Resolution 83–13 is driving the implementation of a centralized wastewater project for the prohibition zone of Los Osos, but Resolution 83-­13 is not based on substantial evidence in the record. Most of the key findings supporting Resolution 83-­13 have been refuted or no longer apply. CEQA precludes inclusion of inaccurate information as substantial evidence. So long as the effort to solve the water quality and supply issues in Los Osos begin and end with Resolution 83-­13, Los Osos resources will be at risk. We¹ve provided a discussion of Resolution 83-­-13 in our request so the Commission, including why and how Resolution 83-­-13 has resulted in a flawed environmental review process and project that will harm resources.

Los Osos should not be subjected to a project and process controlled by an obsolete regulation. Resolution 83-­13 was implemented in 1983 under very different conditions, and current science contradicts most of its findings. In 1983, seawater intrusion was not a concern and decision makers believed they could resort to imported water if a centralized wastewater project caused seawater intrusion or buildout proved unsustainable. The realities of the 21st Century are much different. Evidence supports that the carrying capacity of the basin has been reached and additional building is unsustainable. Thus, a centralized project (conceived and designed to allow buildout) should not be implemented. It will only increase growth pressures at the same time it causes a major disruption to a water basin already under stress from accelerating seawater intrusion moving through the large lower aquifers — 9/10ths of total basin capacity at 700 feet per year. Los Osos should not be held captive to decisions made in the 20th Century, which threaten resource substantially in the 21st Century. Therefore we are asking you to use your authority to have Resolution 83-­13 rescinded.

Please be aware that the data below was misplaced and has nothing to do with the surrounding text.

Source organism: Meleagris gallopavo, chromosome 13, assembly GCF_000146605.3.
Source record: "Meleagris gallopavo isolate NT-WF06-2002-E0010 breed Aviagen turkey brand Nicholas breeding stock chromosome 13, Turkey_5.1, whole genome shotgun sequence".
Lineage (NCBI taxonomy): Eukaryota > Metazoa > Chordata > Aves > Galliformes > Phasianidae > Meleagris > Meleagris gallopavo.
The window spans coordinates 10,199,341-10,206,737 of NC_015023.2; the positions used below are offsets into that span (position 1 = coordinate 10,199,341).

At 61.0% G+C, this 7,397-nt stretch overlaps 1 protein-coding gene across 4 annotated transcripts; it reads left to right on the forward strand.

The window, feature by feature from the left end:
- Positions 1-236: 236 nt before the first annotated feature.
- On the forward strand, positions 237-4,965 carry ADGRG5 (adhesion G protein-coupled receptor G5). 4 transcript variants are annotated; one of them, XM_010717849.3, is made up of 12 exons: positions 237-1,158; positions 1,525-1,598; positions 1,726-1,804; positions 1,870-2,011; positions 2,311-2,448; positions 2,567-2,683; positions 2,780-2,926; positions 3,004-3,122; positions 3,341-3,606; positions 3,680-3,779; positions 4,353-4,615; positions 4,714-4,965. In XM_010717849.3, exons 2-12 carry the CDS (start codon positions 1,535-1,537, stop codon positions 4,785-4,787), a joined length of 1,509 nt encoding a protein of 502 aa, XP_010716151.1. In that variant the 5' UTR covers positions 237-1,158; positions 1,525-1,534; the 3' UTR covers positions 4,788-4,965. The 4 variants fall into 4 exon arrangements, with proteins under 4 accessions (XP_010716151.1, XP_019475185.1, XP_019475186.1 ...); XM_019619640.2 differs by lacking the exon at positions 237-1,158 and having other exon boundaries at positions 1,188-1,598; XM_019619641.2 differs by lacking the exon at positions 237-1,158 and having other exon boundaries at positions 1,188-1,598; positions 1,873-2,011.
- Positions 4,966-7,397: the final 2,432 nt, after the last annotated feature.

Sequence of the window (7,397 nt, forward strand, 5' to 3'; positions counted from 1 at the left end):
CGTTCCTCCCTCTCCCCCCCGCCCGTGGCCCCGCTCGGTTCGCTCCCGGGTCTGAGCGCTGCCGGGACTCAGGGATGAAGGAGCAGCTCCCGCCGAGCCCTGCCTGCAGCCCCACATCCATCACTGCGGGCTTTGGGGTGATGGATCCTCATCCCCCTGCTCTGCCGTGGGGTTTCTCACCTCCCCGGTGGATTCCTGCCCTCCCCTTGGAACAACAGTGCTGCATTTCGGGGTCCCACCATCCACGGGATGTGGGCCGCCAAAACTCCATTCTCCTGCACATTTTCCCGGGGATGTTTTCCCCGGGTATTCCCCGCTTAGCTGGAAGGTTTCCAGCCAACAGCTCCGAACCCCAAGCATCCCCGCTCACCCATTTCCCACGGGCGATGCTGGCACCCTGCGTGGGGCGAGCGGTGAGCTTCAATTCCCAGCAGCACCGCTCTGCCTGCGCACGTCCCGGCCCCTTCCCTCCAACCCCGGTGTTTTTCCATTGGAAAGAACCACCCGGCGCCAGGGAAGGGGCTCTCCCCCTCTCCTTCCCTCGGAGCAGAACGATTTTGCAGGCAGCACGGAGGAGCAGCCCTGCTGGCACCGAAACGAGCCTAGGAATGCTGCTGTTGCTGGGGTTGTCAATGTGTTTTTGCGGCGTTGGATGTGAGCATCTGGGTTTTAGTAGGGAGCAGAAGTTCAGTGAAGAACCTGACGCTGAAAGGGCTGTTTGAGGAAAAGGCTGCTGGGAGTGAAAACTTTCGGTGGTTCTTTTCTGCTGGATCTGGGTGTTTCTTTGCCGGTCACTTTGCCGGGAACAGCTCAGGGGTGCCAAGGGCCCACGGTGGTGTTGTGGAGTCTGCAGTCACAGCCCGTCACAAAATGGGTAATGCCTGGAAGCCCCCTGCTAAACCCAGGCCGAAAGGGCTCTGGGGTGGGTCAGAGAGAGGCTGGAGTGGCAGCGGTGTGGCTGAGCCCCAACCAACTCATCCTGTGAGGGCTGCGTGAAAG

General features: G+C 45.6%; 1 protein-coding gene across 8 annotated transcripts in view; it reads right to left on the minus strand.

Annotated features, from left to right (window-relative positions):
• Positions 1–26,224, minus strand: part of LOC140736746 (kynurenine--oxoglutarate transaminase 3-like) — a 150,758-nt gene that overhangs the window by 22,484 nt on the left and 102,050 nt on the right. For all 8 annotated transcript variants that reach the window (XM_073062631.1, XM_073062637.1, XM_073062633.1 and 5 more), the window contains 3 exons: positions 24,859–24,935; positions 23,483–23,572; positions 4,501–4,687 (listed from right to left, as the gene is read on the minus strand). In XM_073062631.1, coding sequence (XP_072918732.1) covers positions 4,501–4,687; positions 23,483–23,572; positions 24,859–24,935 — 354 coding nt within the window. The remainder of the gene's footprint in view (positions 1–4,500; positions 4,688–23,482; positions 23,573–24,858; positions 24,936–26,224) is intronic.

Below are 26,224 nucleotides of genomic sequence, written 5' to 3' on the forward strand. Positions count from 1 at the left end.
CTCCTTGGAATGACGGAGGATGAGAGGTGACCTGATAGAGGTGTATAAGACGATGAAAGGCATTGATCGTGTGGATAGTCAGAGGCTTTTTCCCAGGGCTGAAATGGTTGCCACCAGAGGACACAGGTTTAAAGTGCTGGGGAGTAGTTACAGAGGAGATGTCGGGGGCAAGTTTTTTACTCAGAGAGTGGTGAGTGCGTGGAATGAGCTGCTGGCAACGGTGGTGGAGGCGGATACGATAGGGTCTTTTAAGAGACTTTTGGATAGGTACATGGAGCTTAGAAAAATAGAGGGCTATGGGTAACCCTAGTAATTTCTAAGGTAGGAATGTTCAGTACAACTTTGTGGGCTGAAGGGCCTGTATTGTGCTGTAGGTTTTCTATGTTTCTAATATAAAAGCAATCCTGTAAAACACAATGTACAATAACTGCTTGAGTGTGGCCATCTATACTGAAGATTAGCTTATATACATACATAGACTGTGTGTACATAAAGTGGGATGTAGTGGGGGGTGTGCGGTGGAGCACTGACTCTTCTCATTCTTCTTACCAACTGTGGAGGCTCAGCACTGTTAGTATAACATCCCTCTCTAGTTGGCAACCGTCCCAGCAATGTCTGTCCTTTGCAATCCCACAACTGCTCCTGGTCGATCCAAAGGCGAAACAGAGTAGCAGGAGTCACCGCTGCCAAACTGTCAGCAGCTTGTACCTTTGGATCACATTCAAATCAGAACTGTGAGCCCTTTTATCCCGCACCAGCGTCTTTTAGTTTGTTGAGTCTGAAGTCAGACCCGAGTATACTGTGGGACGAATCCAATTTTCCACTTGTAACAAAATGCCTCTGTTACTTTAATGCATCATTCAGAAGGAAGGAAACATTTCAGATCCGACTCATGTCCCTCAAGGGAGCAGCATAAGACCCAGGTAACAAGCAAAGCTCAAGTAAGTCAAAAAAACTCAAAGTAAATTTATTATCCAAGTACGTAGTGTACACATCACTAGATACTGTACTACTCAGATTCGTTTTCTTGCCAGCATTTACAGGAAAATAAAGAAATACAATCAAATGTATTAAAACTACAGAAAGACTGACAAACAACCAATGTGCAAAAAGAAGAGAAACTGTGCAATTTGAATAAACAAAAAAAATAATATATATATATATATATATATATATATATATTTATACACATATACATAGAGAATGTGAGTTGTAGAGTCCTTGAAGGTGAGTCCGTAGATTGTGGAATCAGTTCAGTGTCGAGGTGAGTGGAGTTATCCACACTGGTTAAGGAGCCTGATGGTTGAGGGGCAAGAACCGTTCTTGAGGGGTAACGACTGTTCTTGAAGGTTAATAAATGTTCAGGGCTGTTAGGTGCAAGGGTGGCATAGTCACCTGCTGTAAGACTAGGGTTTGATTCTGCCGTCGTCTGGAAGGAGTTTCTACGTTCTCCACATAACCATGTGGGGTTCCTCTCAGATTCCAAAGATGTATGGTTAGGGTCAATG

How this project drives unsustainable growth

As our members of the LOSG have pointed out in the past, this project drives unsustainable growth by being so expensive that property owners and public officials will support more growth just to have the costs reduced. This is one way the County is promoting more growth. Recently, we’ve heard the County is preparing a Habitat Conservation Plan (HCP) and applying for a Sustainable Community grant for a study of sustainable water supplies. This study will undoubtedly find that there is enough water in the basin for build out. To support this finding, the study will undoubtedly provide proof in the form of a hydrological study that relies on modeling. In the 1980s and 1990s, rather than limit growth, the County relied on revised models, which proved the basin could sustain more growth, and 20 years later we have a critical seawater intrusion problem. It is time to stop this cycle of resource overuse in Los Osos. We do not have the luxury in the 21st Century to sponsor growth at the expense of resources, nor do we have the luxury to install a $190 million wastewater project whose only verifiable benefit is to allow building, both of which set Los Osos on a course toward disaster.

How the Request for Revocation is organized

Our request for revocation entitled Request for Revocation of the LOWWP CDP is divided into for parts:

Part I: Agencies intentionally provided the Commission inaccurate and incomplete information that would have required additional or different conditions or denial of the permit. [Violation of Coastal Commission
Administrative Regulation 14 CCR § 13105 (a)]

Part II. The project’s adverse impacts and risks far outweigh its benefits.